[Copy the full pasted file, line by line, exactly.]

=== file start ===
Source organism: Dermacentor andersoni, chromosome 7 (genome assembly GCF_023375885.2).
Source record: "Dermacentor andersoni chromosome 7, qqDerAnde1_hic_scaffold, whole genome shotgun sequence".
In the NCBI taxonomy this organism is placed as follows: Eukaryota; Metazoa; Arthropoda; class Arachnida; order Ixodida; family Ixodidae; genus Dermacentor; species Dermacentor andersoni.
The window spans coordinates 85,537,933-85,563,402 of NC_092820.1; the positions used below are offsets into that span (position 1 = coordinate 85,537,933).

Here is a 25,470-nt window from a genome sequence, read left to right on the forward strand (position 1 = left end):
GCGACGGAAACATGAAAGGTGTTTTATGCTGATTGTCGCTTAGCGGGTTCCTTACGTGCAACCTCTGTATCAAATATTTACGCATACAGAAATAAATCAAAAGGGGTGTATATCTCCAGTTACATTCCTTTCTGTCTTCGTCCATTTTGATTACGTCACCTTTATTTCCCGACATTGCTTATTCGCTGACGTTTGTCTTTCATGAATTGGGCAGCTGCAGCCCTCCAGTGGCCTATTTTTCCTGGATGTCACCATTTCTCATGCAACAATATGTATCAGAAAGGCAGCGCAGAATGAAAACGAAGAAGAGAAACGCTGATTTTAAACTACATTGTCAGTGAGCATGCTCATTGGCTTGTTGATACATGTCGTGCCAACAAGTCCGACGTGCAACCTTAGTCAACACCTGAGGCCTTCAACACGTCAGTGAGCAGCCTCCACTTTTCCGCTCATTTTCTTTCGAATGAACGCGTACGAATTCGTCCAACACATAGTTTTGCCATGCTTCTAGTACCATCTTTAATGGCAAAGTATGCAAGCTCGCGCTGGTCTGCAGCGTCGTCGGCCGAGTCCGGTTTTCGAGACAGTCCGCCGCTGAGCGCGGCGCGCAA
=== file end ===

Source organism: Dermacentor andersoni, chromosome 7 (genome assembly GCF_023375885.2).
Source record: "Dermacentor andersoni chromosome 7, qqDerAnde1_hic_scaffold, whole genome shotgun sequence".
In the NCBI taxonomy this organism is placed as follows: Eukaryota; Metazoa; Arthropoda; class Arachnida; order Ixodida; family Ixodidae; genus Dermacentor; species Dermacentor andersoni.
The window spans coordinates 85,537,933-85,563,402 of NC_092820.1; the positions used below are offsets into that span (position 1 = coordinate 85,537,933).

Here is a 25,470-nt window from a genome sequence, read left to right on the forward strand (position 1 = left end):
GCGACGGAAACATGAAAGGTGTTTTATGCTGATTGTCGCTTAGCGGGTTCCTTACGTGCAACCTCTGTATCAAATATTTACGCATACAGAAATAAATCAAAAGGGGTGTATATCTCCAGTTACATTCCTTTCTGTCTTCGTCCATTTTGATTACGTCACCTTTATTTCCCGACATTGCTTATTCGCTGACGTTTGTCTTTCATGAATTGGGCAGCTGCAGCCCTCCAGTGGCCTATTTTTCCTGGATGTCACCATTTCTCATGCAACAATATGTATCAGAAAGGCAGCGCAGAATGAAAACGAAGAAGAGAAACGCTGATTTTAAACTACATTGTCAGTGAGCATGCTCATTGGCTTGTTGATACATGTCGTGCCAACAAGTCCGACGTGCAACCTTAGTCAACACCTGAGGCCTTCAACACGTCAGTGAGCAGCCTCCACTTTTCCGCTCATTTTCTTTCGAATGAACGCGTACGAATTCGTCCAACACATAGTTTTGCCATGCTTCTAGTACCATCTTTAATGGCAAAGTATGCAAGCTCGCGCTGGTCTGCAGCGTCGTCGGCCGAGTCCGGTTTTCGAGACAGTCCGCCGCTGAGCGCGGCGCGCAA